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Could Sri Lanka’s Political Crisis Affect Bangladeshi Exports?

Sri Lanka’s top garment-industry group issued a call for political stability in the island nation, where the prime minister’s resignation has failed to quell anti-government protests raging over the deepening political and economic crisis.

Mahinda Rajapaksa, whose brother Gotabaya serves as president, stepped down Tuesday after violent clashes the prior evening resulted in the deaths of eight people, including a ruling party member of parliament. His departure followed a pre-dawn rescue by Sri Lankan troops, who fired warning shots in the air to disperse a throng of demonstrators who had breached his official residence in Colombo and were lobbing petrol bombs.

The country quickly plunged into curfew, though Thursday saw a few hours of respite. Tanks are still patrolling the streets and police and soldiers have orders to shoot anyone damaging public property or causing a disturbance.

“The violence that erupted on the streets of Colombo and in other parts of Sri Lanka on Monday, and the resultant loss of life is both unfortunate and deeply saddening. We empathize with the people’s distress over the extraordinary adverse impact of the economic crisis on their lives and livelihoods,” the Joint Apparel Association Forum (JAAF) said in a statement last week. “However, violence that costs precious human lives deserves our utmost condemnation.”

The organization, which represents apparel manufacturers in Sri Lanka, said it is critical that a new government be appointed “urgently” to fill the current political vacuum. Though Mahinda’s resignation was meant to make way for a new cross-party government, the newly appointed Ranil Wickremesinghe, whose return as prime minister marks his sixth term, has struggled to establish a unity government. He is viewed as being close to the Rajapaksa family, and several opposition leaders have said that they will not settle for less than Gotabaya’s abdication.

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“We call upon leaders and authorities to immediately restore political stability across the country,” JAAF said. “They should also ensure a safe living and working environment for all people, as we collectively navigate through this very difficult crisis. By the same token, we strongly support the efforts taken by the Bar Association of Sri Lanka to ensure a peaceful, democratic transition of power.”

Yohan Lawrence, secretary-general of JAAF, told Sourcing Journal that the “instability of the country and the lack of a stable government” has caused Western brands and retailers to place lower volumes in their upcoming spring/summer buys.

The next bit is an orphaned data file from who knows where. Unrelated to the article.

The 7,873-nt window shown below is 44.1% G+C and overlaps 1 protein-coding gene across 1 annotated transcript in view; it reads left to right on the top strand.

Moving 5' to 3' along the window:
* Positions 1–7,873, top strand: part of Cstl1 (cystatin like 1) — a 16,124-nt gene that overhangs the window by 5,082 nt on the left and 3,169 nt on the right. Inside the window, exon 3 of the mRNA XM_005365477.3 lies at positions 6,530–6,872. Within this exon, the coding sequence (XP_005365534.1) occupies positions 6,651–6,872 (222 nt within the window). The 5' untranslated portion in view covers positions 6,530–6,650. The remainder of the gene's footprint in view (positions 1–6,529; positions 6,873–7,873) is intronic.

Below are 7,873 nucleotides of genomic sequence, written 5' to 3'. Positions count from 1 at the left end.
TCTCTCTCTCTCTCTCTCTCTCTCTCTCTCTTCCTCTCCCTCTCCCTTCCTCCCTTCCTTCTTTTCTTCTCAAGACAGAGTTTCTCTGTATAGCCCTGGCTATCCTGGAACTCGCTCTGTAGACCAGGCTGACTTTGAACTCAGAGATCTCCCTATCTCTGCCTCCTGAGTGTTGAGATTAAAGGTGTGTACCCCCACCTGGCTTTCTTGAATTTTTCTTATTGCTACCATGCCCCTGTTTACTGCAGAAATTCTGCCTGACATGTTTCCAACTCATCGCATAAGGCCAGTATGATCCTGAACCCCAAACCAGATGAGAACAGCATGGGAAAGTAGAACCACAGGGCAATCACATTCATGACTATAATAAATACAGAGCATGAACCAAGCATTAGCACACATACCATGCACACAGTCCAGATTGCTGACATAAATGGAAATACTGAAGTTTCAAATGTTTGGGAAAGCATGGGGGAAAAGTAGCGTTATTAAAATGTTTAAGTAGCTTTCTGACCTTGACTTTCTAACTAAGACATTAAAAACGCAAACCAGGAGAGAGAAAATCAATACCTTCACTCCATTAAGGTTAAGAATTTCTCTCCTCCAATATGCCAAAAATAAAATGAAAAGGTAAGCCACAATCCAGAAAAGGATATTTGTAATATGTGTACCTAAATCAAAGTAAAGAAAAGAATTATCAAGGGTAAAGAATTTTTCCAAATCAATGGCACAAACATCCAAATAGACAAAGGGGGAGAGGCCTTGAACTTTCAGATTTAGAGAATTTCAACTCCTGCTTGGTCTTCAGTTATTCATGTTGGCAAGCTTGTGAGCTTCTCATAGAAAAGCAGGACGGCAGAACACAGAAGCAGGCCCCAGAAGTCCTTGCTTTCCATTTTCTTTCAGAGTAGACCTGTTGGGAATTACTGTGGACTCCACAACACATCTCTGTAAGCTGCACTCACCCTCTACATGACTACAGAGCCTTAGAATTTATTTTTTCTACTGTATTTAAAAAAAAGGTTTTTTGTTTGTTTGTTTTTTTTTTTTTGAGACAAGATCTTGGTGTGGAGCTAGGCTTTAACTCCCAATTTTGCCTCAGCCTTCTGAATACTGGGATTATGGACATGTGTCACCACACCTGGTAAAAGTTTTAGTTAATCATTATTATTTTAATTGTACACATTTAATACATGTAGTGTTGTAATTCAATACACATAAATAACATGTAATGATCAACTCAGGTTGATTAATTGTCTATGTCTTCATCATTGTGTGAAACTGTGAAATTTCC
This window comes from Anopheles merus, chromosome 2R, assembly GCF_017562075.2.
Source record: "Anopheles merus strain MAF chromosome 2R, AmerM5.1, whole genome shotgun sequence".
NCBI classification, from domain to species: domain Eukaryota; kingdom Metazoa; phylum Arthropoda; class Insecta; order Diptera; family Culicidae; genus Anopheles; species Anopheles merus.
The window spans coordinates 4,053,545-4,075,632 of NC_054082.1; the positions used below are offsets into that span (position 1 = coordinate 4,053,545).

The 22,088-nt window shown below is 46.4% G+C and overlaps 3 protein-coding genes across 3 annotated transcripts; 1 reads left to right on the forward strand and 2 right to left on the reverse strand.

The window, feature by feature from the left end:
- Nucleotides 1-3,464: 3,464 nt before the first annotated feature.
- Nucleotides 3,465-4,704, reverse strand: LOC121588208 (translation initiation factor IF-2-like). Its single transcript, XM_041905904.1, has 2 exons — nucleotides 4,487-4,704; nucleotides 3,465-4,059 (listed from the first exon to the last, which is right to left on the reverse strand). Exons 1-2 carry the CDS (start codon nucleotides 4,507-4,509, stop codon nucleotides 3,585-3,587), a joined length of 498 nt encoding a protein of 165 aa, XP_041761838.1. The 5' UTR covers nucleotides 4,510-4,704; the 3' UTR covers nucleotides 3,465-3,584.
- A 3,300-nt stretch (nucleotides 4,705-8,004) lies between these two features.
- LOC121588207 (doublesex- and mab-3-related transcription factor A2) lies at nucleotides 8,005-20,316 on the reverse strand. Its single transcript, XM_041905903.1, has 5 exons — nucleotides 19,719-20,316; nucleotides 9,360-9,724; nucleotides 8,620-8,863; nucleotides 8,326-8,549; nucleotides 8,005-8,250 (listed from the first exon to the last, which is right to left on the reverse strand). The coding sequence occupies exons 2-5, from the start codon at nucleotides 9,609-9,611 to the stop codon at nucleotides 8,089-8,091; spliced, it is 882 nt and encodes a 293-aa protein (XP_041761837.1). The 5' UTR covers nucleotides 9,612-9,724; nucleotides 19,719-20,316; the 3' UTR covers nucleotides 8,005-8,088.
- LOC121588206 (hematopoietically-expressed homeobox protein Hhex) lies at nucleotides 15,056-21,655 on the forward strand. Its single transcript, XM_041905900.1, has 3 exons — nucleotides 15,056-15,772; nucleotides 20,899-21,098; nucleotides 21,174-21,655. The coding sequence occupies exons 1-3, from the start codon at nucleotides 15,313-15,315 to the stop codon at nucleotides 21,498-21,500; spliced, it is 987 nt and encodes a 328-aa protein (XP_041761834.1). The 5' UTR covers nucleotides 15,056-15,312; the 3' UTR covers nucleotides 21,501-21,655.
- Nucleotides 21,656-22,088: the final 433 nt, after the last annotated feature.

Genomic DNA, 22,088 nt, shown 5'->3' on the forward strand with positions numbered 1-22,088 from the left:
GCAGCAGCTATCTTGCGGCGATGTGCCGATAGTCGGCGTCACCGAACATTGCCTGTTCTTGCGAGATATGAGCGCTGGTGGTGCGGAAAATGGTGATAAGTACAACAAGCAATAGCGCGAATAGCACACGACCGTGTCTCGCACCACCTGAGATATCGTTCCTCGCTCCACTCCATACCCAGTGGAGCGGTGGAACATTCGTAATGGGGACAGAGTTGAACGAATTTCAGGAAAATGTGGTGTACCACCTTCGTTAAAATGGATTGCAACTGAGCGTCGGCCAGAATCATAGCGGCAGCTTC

“Our call to the buying community is to continue to support Sri Lanka at this time as the apparel export sector is a crucial part of the economic recovery of the country,” he said. Besides the protests, the South Asian nation has been plagued by fuel shortages, which could hobble production if they continue. Garments are the island nation’s single-largest foreign income earner, contributing 6 percent to the country’s overall gross domestic product while providing 350,000 people with direct employment.

MAS Holdings, one of Sri Lanka’s largest apparel manufacturers, said that buyers have raised concerns over the current crisis and are following developments closely but that no ongoing orders have been canceled to date.

“MAS’ operations in Sri Lanka have not been measurably impacted by the ongoing protests, and as exporters are permitted to continue operations during travel restrictions, they have not caused an impact on production timelines,” a spokesperson told Sourcing Journal. “Buyers have confidence in the Sri Lankan industry because of its resilience in the past as well.”

Similarly, Brandix, Sri Lanka’s largest exporter, is continuing to navigate the challenges of the crisis, said Natasha Boralessa, its group director. “This is imperative to preserve the livelihoods of our team members, protect the industry and contribute to the country’s export earnings,” she told Sourcing Journal. “We have always maintained strong and trusting relationships with our buyers, which have been built over decades. We are confident that this sentiment will continue as Sri Lanka moves forward from the current crisis.”

Some suppliers in Bangladesh have raised concerns about a possible spillover effect, since 40 percent of apparel shipments use the port of Colombo as a transshipment hub to reach the United States and Europe. Shipping executives told the Financial Express that more than 10 feeder vessels carrying export goods are either waiting at or on their way to Colombo to connect with larger vessels destined for ports in the West.

“We have talked with the buyers’ forums and shipping executives on Tuesday on how to avoid the Sri Lanka crisis that may affect the country’s shipments,” Nazrul Islam, first vice president of the Bangladesh Garment Manufacturers and Exporters Association (BGMEA), told the outlet, adding that they are also looking at alternative routes via China or Singapore.

Miran Ali, vice president of the BGMEA and managing director of the Bitopi Group, told Sourcing Journal that the implications of the Sri Lankan crisis on Bangladeshi exports will come into clearer focus in a few days. He conceded, however, that “potential disruption” is possible. Yohan said, however, that the port of Colombo is “operating well at the moment and there’s no impact on the movement of cargo.”